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I found this on dwds.de:

sich einer Sache unterstehen sich anmaßen, erdreisten, etw. zu tun
niemand unterstand sich, ihr zu widersprechen

So sich einer Sache unterstehen means sich anmaßen etw. zu tun?!

Where does this phrase (sich einer Sache unterstehen) come from and what does it mean literally?

Can these sentences

Er unterstand sich ihr zu widersprechen.
Untersteh' dich nicht ihr zu widersprechen.
Untersteh' dich!

be translated as follows?

He dared to contradict her.
Don't dare to contradict her.
Dare/Arrogate it!

  • 1
    Yes, the translations are correct. But note that the last one "Untersteh' dich" is almost exclusively used in an ironic sense (to prevent someone from daring something) or in (mock) rebuke. Also it is slightly old-fashioned. – Hulk Mar 19 '14 at 12:11
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    old-fashioned? I don't think so - I hear it rather frequently. – Thorsten Dittmar Mar 19 '14 at 13:52
  • Perhaps my feeling comes from mostly hearing it from (grand-)parents using it to gently rebuke children. – Hulk Mar 19 '14 at 13:56
  • Another thing probably worth mentioning is that it is usually used for daring to go against social conventions/laws or facing someones wrath. I wouldn't use it for courageously dealing with a danger caused by a natural disaster (wagen works for both situations). – Hulk Mar 19 '14 at 14:21
  • The imperative „untersteh dich!“ is written without an apostrophe. – Loong Oct 9 '14 at 14:23
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to dare is one of the meanings of unterstehen. The verb wagen is a possible synonyme. This meaning is documented since the 16th century.

Er unterstand sich, es zu tun. / Er wagte sich, es zu tun.

He dared to do it.

The tricky thing with unterstehen today is when used in imperative sentences:

Untersteh’ dich!

The same with the verb wagen:

Wag es [dir]!

Despite looking like a demand or invitation, both sentences are actually threats not to do something and have the meaning of the english Don’t you dare!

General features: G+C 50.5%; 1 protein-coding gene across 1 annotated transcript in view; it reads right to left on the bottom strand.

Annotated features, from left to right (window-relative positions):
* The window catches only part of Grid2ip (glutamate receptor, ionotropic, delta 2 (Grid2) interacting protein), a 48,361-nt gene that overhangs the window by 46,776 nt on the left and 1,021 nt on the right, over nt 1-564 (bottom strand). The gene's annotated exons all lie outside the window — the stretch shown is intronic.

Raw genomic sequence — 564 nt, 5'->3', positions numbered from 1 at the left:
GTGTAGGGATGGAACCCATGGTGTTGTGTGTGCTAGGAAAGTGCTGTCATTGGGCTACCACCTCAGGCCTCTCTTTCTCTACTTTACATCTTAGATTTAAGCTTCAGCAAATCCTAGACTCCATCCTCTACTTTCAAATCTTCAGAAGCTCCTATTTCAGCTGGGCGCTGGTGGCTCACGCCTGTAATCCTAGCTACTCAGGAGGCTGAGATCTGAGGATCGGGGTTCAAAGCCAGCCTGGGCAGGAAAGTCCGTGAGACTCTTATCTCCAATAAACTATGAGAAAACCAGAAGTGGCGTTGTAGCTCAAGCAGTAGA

I can’t really explain why the definition changes from dare to not dare when used as an imperative, but I think of it as a non-expressed hint to consequences:

Untersteh’ dich [und du wirst sehen, was passiert]!

Wag es dir [und du wirst sehen, was passiert]!

Dare it and you’ll see what happens!

Since the imperative is the mostly used form of unterstehen I could imagine that in a few decades the meaning will completely change from dare to not dare, but that’s just pure speculation.

Other meanings of unterstehen include to accomplish/achieve which is documented since the 8th century and no longer in use today and to be under sb or to be subject to sb/sth, documented since the 17th century. Here’s an example sentence:

Ich unterstehe der Abteilung Rechnungswesen.

I’m under the accountants' section.

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    The dir in Wag es dir is dialect. Normally you'd say Wage es! or Wage es bloß nicht! – Thorsten Dittmar Mar 19 '14 at 13:50
  • @dulange Do you have a reference for the historical usage? Are the examples quotes or your own creation? – Hulk Mar 19 '14 at 13:54
  • @Hulk About the historical usage I read so on the German Wiktionary page refering the Etymologisches Wörterbuch des Deutschen by Wolfgang Pfeifer. The examples are just spontaneous creations and may contain colloquial language as pointed out by Thorsten. – dulange Mar 20 '14 at 10:52